Unless you are near retirement or a trust fund baby, the income potential of your career is your greatest asset. The house, cars and investment accounts are golden eggs that wouldn’t exist without the golden goose, your career. Unlike investing in other assets, there isn’t a well known “investing in yourself” rule of thumb to help you make professional development decisions.
How much money should I reinvest in myself? Like any other investment, investing in YOU should take into consideration your time horizon, risk tolerance around the personal achievements important to you, how long you've been in your career, longer term goals and current liabilities.
Neither investments nor professional development are cookie cutter but 3 percent of your gross salary is a good rule-of-thumb for reinvesting in yourself. If you are running your own business or have ambitious goals for your future it would be much more. Three percent should be the baseline for your professional development whether through books, courses, personalized coaching, new experiences or relationship building.
To put it into perspective, if you make $50,000 per year, then at least $1,500 per year should be put towards professional development. If you can commit to $125 per month for cable, you should have no issue in committing $125 into yourself.
Where does the three percent rule of thumb come from? Most employers that offer a retirement plan to their employees will match up to 3 percent of the person’s compensation. If the company is giving you 3 percent in “free” retirement money, I believe you can then invest the same match in yourself to boost your income potential.
Inflation over the past 100 years has been a little bit higher than 3 percent. Many companies offer a 3 percent annual raise to their employees for doing nothing more than the same job. Reinvest your cost of living adjustment to help adjust your career trajectory.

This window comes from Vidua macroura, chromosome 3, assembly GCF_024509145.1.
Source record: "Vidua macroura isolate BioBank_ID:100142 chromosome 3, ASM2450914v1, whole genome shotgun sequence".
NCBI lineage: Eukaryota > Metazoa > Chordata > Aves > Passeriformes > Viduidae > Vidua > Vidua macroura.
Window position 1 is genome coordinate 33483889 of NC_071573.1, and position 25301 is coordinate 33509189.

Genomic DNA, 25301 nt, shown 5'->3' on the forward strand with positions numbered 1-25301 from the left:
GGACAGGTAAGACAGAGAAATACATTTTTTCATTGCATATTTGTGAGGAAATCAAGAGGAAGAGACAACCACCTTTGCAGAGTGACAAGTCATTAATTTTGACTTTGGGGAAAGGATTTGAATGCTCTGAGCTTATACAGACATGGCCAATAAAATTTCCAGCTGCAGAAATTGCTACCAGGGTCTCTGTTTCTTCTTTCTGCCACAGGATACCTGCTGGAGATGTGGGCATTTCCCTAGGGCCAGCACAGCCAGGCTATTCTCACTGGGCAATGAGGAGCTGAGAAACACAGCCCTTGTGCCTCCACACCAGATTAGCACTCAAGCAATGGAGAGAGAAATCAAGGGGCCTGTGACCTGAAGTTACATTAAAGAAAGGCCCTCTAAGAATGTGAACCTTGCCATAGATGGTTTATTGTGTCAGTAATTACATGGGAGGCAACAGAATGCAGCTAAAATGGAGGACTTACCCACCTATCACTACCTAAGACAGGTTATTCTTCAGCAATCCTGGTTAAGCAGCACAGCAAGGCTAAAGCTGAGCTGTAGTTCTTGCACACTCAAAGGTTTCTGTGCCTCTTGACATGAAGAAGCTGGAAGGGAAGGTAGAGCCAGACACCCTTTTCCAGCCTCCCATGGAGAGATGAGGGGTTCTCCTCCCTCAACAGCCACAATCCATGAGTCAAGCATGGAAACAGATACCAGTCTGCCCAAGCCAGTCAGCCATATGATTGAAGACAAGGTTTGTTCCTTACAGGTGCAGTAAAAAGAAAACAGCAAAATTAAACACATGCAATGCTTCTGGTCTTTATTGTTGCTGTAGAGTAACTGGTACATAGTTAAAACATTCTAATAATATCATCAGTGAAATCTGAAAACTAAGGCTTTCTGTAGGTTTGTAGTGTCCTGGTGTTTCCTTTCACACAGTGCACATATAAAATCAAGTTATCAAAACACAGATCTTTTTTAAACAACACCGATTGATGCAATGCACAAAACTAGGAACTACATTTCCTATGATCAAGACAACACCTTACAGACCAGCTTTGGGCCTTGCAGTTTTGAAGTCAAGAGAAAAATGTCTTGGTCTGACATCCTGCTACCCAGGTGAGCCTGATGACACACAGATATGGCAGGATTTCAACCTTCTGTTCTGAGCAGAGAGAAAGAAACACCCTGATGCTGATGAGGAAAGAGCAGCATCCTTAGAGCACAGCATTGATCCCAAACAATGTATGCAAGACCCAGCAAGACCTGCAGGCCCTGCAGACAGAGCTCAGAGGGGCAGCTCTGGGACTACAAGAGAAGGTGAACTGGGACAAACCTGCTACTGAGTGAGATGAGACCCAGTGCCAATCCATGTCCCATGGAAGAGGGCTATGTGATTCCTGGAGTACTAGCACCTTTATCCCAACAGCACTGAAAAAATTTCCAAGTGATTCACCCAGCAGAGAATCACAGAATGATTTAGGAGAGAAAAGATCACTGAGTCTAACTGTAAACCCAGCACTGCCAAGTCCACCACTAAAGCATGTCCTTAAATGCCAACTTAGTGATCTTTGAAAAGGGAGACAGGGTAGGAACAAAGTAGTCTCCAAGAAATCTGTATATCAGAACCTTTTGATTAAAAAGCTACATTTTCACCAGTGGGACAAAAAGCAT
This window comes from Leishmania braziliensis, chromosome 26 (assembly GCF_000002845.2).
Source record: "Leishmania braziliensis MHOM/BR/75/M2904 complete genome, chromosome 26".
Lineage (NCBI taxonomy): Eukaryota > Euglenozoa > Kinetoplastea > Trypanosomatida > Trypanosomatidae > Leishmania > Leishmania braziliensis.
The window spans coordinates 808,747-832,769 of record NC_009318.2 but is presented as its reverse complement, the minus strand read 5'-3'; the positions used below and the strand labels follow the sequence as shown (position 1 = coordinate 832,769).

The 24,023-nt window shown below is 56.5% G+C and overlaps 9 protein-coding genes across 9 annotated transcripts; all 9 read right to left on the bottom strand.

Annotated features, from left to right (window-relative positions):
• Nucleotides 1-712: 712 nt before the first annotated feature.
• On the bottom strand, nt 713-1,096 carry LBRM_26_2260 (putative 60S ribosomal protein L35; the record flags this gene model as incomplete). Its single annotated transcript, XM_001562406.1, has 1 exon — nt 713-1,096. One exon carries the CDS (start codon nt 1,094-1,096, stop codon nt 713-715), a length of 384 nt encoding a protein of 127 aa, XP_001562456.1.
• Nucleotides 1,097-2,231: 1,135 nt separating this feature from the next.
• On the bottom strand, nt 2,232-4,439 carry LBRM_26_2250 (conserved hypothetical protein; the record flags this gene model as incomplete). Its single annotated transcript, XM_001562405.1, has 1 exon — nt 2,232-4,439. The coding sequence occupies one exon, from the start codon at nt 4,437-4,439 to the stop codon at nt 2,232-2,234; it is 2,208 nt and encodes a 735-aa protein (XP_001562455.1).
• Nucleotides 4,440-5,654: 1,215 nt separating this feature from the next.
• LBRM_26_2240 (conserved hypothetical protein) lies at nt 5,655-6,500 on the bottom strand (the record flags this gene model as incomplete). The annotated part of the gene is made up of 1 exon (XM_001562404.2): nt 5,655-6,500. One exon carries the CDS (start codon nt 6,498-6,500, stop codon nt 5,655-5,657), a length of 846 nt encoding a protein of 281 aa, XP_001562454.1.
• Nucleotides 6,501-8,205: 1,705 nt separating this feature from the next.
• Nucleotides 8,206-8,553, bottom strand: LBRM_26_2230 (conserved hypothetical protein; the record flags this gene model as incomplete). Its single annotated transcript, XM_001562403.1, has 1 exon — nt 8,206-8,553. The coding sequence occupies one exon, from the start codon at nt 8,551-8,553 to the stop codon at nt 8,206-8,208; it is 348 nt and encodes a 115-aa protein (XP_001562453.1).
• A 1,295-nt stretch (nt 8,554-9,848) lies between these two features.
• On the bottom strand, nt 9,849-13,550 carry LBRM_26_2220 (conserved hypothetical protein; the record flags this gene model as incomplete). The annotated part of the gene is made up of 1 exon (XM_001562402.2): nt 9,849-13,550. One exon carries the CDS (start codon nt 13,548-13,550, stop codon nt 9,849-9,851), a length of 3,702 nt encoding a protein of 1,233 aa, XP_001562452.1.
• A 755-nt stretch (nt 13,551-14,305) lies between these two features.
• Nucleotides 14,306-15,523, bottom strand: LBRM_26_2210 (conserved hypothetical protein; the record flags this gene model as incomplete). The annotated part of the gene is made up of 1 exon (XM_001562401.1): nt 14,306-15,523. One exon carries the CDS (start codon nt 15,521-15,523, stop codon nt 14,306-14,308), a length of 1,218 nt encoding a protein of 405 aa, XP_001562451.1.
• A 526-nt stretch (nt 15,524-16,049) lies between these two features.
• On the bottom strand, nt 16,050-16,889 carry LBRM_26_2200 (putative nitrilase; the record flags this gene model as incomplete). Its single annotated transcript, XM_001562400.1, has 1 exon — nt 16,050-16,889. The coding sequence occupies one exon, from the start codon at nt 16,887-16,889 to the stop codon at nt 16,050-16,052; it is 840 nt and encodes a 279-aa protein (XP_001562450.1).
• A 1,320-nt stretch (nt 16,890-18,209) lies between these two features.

If you are investing money with a financial adviser, they normally will be compensated up to 2 percent of the money they are watching for you. If you are paying 1.5 percent for your money to make money, you should be paying 3 percent for your career to make more money for you. Income is the fuel for all other investments.
The next question is finding the 3 percent on a fixed budget.
Pay your loans, then pay your future. Once student loans are paid off, use that dedicated monthly payment towards professional development. Instead of paying for the education that got you where you are today, put a monthly payment toward new experiences that will get you where you want to go.
Intentional tax refund. Do you remember what you used your tax refund for three years ago? Tax refunds simply mean you have more money in your budget. Use that tax-refund you received in the spring towards growing your career.
Part of the package. If you are an employee, negotiate a professional development allowance into your compensation package next time you have a review or apply for a new job. What employer wouldn’t want to give an allowance or match their employees’ funds to make them a greater asset to the team?
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